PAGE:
The aurora came out and went away throughout our hunting attempts. For a while it completely disappeared and we were content to go home and get some sleep. But at one point on the drive it came back out and I saw this mountain peak and screamed for Andy to find a spot to pull over. Once in a safe spot, he and Rebecca took a nap while I walked out to the shoreline and took some pictures.

    I was rather fortunate in that this was an unplanned, unspotted spot that turned out a nice surprise: frozen ice. There was a little rocky beach that gave me a place for unobstructed views and when I got out there, I saw the water had frozen into tons of cracked patterns. In the rush to capture the lights before they went away again, and to get back to bed, I forgot to take a photo focused on the foreground ice, so it ended up a bit blurry. It’ll have to suffice but I loved the little scene. The tall peak here is called “Svarttinden” and a beautiful long bridge connects it to the next set of islands.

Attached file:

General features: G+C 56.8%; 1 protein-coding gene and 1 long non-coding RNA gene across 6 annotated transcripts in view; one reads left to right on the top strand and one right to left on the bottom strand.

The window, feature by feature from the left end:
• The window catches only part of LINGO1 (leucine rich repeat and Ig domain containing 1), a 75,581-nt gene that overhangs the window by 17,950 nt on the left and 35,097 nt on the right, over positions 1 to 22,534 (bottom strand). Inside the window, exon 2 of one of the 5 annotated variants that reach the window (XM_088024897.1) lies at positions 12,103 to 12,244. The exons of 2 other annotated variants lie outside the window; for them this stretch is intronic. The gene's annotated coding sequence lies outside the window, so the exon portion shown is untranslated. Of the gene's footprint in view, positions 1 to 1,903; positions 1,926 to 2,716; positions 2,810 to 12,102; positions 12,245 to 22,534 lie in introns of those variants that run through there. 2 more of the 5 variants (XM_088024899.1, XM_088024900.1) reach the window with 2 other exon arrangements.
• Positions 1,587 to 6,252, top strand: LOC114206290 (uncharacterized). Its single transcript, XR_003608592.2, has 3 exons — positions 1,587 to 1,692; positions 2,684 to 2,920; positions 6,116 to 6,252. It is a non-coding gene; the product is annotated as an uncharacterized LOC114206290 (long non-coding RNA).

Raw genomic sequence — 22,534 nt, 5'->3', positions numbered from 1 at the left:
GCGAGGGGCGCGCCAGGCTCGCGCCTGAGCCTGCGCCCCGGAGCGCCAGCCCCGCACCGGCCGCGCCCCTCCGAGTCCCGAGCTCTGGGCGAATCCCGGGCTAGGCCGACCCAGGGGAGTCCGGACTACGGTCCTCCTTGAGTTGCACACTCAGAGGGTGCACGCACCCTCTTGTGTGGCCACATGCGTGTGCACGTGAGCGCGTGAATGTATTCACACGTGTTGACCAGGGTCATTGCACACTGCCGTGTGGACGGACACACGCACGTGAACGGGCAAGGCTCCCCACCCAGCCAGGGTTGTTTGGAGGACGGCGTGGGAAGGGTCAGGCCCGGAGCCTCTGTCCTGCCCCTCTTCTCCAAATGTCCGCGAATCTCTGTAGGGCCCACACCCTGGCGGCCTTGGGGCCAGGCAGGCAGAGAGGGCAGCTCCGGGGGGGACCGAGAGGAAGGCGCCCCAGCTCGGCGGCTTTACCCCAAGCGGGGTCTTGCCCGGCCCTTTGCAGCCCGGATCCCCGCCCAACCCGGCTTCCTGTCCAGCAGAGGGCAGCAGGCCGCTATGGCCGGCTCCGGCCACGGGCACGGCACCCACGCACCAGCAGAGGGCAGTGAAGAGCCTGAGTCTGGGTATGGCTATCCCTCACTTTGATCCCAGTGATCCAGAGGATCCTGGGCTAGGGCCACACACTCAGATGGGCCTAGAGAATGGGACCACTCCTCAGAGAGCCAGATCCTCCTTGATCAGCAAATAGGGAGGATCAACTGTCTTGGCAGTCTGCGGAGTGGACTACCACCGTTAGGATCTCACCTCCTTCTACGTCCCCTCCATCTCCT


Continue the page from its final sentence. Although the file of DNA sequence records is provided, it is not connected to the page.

Nikon D800 w/Nikkor 14-24mm f/2.8:
    24mm, f/2.8, 6 sec, ISO 1600

    Available for purchase at Aaron M Photography

  • 2022-03-05T23:25:48Z

    Aurora Touring
    Aurora over mountains. Lofoton Islands, NorwayAurora over mountains. Lofoten Islands, Norway

    Prior to 2017, I had visited Iceland 3 times: once in the summer and twice in the winter. I wanted to go back again to explore more ice-caves and see more aurora but Rebecca convinced me that I should do Norway instead. We compromised: a stopover in Iceland on our way to Norway. We invited Andy along, partially because I wanted his help actually planning the trip, but also because we thought he’d enjoy the views and the photography. Turned out he had another, even better idea: skiing. Our 7 day Norway photography trip became a 5 day one, with 2 days of backcountry skiing tacked on.